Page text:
Rack ’em and stack ’em

The Corrections Minister says he’s confident a new privately run south Auckland prison will be a success, despite concerns over the company running it.

The 960-bed men’s prison is due to open next week.

It’s costing the taxpayer the best part of $1 billion over 25-years, but the Corrections Minister isn’t paying much attention to the mistakes made by overseas company Serco, which will run and profit from it.

$40 millions a year for 25 years?

“I’m judging them on their performance in New Zealand,” says Sam Lotu-Iiga. “The evidence I’ve seen is that they’re performing exceptionally. We’ve got to judge them on their performance here.”

Serco’s track record is questionable. In the UK it was forced to pay back £ 60 million after charging the British government for services it didn’t deliver, and lost cleaning contracts in Australia for botching hospital sterilisation work.

And yet in New Zealand Serco’s done fine.   Read more »

Cui bono? Why throw Sam under the bus?

Fairfax’s intrepid reporters Andrea Vance and Deidre Mussen have been briefed by the wet faction, led by John Key, inside National against new corrections minister Sam Lotu-Iiga.

Meanwhile, Beehive sources report the office of Corrections Minister Sam Lotu-Iiga is in “meltdown”, with Police Minister Michael Woodhouse ordered to front any media interviews.

Woodhouse is on his way to Wellington for meetings with officials this afternoon.

“Sam is nowhere to be seen,” the source said.

When you see statements like this the one thing you have to ask is cui bono? Who benefits?

Sources inside parliament are suggesting that the very wet Nikki Kaye and her office are briefing against Lotu-Iiga, as well as Maggie Barry as they are both Auckland based and a threat to Nikki Kaye’s chances of moving up the cabinet ranks.   Read more »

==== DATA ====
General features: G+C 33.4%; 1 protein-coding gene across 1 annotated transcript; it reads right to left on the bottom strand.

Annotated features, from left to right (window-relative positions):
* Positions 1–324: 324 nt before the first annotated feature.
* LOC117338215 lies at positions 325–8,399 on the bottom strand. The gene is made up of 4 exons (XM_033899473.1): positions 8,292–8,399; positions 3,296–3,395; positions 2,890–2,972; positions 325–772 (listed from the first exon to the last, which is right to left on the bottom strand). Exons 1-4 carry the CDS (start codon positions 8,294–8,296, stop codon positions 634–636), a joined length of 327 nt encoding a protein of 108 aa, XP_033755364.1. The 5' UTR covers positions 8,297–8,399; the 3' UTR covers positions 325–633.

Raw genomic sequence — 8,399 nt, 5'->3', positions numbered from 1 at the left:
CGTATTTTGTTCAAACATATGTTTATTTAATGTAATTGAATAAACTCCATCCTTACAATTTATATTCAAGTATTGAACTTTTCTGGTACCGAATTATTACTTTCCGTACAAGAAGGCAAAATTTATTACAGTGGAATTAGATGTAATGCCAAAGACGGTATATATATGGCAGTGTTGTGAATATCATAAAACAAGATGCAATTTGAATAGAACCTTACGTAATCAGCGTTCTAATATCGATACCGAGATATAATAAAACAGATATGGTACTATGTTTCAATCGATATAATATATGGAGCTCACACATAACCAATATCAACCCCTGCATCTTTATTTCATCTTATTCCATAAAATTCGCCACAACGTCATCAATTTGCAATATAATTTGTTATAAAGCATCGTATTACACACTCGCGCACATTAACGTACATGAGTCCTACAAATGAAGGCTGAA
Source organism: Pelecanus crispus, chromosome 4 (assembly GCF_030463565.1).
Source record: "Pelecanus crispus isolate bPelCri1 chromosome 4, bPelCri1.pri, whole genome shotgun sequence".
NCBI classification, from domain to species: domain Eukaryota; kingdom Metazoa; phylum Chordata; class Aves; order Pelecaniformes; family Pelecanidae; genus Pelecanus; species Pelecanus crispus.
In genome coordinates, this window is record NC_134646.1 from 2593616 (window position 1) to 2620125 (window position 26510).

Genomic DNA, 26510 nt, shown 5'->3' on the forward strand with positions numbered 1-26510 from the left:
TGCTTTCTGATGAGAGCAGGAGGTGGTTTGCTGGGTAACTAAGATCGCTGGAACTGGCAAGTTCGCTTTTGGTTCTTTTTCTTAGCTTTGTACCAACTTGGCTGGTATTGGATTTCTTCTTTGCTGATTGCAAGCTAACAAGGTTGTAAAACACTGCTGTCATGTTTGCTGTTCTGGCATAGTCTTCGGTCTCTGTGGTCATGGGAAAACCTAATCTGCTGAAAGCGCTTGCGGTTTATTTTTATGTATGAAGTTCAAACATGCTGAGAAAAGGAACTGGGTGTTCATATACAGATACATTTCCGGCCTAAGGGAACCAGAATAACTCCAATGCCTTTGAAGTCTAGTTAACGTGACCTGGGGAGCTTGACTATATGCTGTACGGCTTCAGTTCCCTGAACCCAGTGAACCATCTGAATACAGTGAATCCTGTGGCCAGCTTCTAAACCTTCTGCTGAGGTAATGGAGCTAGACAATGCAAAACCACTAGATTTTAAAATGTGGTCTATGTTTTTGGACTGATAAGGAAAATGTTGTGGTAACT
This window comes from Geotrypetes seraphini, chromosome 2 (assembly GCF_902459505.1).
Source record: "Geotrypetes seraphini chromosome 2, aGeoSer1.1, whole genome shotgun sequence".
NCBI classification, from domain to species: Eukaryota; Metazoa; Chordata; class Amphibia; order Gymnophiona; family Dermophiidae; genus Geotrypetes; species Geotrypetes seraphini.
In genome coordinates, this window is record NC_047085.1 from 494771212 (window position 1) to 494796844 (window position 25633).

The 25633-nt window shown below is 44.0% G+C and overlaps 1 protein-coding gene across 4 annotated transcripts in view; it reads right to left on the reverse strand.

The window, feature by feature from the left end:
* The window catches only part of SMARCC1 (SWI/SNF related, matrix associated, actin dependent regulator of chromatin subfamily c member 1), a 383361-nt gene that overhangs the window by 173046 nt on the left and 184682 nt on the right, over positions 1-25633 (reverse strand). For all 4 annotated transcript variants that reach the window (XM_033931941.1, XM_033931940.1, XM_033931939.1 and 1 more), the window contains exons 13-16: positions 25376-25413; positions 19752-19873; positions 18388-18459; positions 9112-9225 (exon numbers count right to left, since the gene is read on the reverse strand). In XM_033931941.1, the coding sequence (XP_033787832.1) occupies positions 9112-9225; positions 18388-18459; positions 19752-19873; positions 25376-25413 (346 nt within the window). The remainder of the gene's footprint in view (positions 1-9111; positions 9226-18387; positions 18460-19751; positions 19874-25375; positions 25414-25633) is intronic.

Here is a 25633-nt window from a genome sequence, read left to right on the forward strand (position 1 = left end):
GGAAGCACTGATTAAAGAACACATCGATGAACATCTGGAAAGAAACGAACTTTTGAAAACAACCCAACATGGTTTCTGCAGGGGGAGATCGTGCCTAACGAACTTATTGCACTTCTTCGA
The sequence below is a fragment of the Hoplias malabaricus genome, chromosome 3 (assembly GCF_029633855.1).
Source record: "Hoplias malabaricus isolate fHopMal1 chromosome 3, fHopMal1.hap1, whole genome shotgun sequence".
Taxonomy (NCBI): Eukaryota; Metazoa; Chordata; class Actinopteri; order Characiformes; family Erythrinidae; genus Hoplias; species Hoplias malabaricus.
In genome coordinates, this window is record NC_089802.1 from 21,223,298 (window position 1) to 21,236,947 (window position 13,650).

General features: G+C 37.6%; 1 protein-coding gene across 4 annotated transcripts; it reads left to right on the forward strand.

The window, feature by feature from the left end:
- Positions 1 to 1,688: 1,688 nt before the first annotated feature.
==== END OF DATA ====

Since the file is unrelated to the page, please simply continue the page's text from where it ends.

It’s not hard labour, but it is a good start


National has announced that they will put prisoners to work.

Good stuff, it’s not hard labour but it’s a good start.

I attended a secondary school where the playing fields were carved out of rock by prison labour. I can’t see the problem, it worked in the past time to bring it back.

All of New Zealand’s state-run jails will be made into “working prisons” by 2017 if National is re-elected, Corrections Minister Anne Tolley announced this afternoon.

Mrs Tolley also unveiled plans to introduce drug addiction treatment for ex-prisoners during a visit to Wiri Prison in South Auckland with Prime Minister John Key.   Read more »

“That is a big allegation to make” – Drinnan

On a Friday afternoon before a long holiday weekend, the media columnist at the NZ Herald, John Drinnan, published a piece stating around a dozen people at Radio New Zealand are losing their job.

Instead of reporting on something that was already known by those people losing their jobs, they read about it in the paper.

That’s a pretty tough way to discover you’re not going to enjoy your long weekend.

None of these people were named by Drinnan, so the next problem is that a fair proportion of Radio New Zealand staff were heading into a stressful three days instead of a relaxing break.